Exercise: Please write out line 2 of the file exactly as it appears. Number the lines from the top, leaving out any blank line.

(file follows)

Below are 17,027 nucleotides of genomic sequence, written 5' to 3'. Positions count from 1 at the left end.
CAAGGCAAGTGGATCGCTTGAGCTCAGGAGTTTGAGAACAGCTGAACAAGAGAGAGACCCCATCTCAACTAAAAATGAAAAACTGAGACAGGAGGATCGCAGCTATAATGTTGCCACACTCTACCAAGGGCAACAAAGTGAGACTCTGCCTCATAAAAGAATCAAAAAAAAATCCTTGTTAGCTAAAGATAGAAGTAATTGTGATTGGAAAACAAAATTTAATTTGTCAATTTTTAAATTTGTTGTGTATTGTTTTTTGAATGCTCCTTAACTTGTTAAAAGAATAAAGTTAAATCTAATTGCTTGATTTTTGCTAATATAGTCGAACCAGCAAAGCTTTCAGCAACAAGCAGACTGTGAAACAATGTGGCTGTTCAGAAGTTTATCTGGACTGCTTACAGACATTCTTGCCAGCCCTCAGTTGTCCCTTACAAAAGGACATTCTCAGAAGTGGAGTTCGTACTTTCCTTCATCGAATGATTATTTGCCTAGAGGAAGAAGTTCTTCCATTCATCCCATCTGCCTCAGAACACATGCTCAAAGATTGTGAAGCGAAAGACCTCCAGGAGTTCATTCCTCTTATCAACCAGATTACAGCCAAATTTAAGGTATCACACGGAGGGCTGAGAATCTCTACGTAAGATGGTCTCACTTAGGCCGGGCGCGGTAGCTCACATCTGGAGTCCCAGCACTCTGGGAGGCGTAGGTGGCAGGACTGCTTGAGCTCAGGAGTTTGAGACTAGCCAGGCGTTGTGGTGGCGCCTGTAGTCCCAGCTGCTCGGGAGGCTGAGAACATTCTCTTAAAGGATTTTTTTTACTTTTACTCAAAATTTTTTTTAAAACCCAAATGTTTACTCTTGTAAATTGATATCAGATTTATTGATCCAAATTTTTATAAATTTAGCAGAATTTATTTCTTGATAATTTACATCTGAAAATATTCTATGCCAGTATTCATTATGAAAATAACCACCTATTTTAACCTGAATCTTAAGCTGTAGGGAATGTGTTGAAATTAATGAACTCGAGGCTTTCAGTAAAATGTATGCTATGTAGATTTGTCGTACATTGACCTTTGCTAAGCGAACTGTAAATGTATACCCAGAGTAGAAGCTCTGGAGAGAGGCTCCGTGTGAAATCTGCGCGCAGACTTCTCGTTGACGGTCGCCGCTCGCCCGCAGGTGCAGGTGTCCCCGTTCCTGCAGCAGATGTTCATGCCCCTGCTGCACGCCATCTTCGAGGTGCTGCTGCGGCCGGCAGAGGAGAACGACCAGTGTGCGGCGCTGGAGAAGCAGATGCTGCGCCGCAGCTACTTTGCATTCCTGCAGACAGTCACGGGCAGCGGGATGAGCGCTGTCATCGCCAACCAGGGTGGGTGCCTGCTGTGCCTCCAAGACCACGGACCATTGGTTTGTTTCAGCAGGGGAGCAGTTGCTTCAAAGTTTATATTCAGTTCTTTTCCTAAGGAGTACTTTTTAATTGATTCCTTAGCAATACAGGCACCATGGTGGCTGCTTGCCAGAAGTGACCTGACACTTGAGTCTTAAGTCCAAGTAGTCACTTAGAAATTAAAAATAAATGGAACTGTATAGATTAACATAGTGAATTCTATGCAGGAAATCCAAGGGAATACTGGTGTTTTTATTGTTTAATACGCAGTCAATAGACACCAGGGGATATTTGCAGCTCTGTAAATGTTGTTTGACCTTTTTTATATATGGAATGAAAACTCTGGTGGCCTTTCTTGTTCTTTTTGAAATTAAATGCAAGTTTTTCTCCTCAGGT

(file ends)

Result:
CAAGGCAAGTGGATCGCTTGAGCTCAGGAGTTTGAGAACAGCTGAACAAGAGAGAGACCCCATCTCAACTAAAAATGAAAAACTGAGACAGGAGGATCGCAGCTATAATGTTGCCACACTCTACCAAGGGCAACAAAGTGAGACTCTGCCTCATAAAAGAATCAAAAAAAAATCCTTGTTAGCTAAAGATAGAAGTAATTGTGATTGGAAAACAAAATTTAATTTGTCAATTTTTAAATTTGTTGTGTATTGTTTTTTGAATGCTCCTTAACTTGTTAAAAGAATAAAGTTAAATCTAATTGCTTGATTTTTGCTAATATAGTCGAACCAGCAAAGCTTTCAGCAACAAGCAGACTGTGAAACAATGTGGCTGTTCAGAAGTTTATCTGGACTGCTTACAGACATTCTTGCCAGCCCTCAGTTGTCCCTTACAAAAGGACATTCTCAGAAGTGGAGTTCGTACTTTCCTTCATCGAATGATTATTTGCCTAGAGGAAGAAGTTCTTCCATTCATCCCATCTGCCTCAGAACACATGCTCAAAGATTGTGAAGCGAAAGACCTCCAGGAGTTCATTCCTCTTATCAACCAGATTACAGCCAAATTTAAGGTATCACACGGAGGGCTGAGAATCTCTACGTAAGATGGTCTCACTTAGGCCGGGCGCGGTAGCTCACATCTGGAGTCCCAGCACTCTGGGAGGCGTAGGTGGCAGGACTGCTTGAGCTCAGGAGTTTGAGACTAGCCAGGCGTTGTGGTGGCGCCTGTAGTCCCAGCTGCTCGGGAGGCTGAGAACATTCTCTTAAAGGATTTTTTTTACTTTTACTCAAAATTTTTTTTAAAACCCAAATGTTTACTCTTGTAAATTGATATCAGATTTATTGATCCAAATTTTTATAAATTTAGCAGAATTTATTTCTTGATAATTTACATCTGAAAATATTCTATGCCAGTATTCATTATGAAAATAACCACCTATTTTAACCTGAATCTTAAGCTGTAGGGAATGTGTTGAAATTAATGAACTCGAGGCTTTCAGTAAAATGTATGCTATGTAGATTTGTCGTACATTGACCTTTGCTAAGCGAACTGTAAATGTATACCCAGAGTAGAAGCTCTGGAGAGAGGCTCCGTGTGAAATCTGCGCGCAGACTTCTCGTTGACGGTCGCCGCTCGCCCGCAGGTGCAGGTGTCCCCGTTCCTGCAGCAGATGTTCATGCCCCTGCTGCACGCCATCTTCGAGGTGCTGCTGCGGCCGGCAGAGGAGAACGACCAGTGTGCGGCGCTGGAGAAGCAGATGCTGCGCCGCAGCTACTTTGCATTCCTGCAGACAGTCACGGGCAGCGGGATGAGCGCTGTCATCGCCAACCAGGGTGGGTGCCTGCTGTGCCTCCAAGACCACGGACCATTGGTTTGTTTCAGCAGGGGAGCAGTTGCTTCAAAGTTTATATTCAGTTCTTTTCCTAAGGAGTACTTTTTAATTGATTCCTTAGCAATACAGGCACCATGGTGGCTGCTTGCCAGAAGTGACCTGACACTTGAGTCTTAAGTCCAAGTAGTCACTTAGAAATTAAAAATAAATGGAACTGTATAGATTAACATAGTGAATTCTATGCAGGAAATCCAAGGGAATACTGGTGTTTTTATTGTTTAATACGCAGTCAATAGACACCAGGGGATATTTGCAGCTCTGTAAATGTTGTTTGACCTTTTTTATATATGGAATGAAAACTCTGGTGGCCTTTCTTGTTCTTTTTGAAATTAAATGCAAGTTTTTCTCCTCAGGT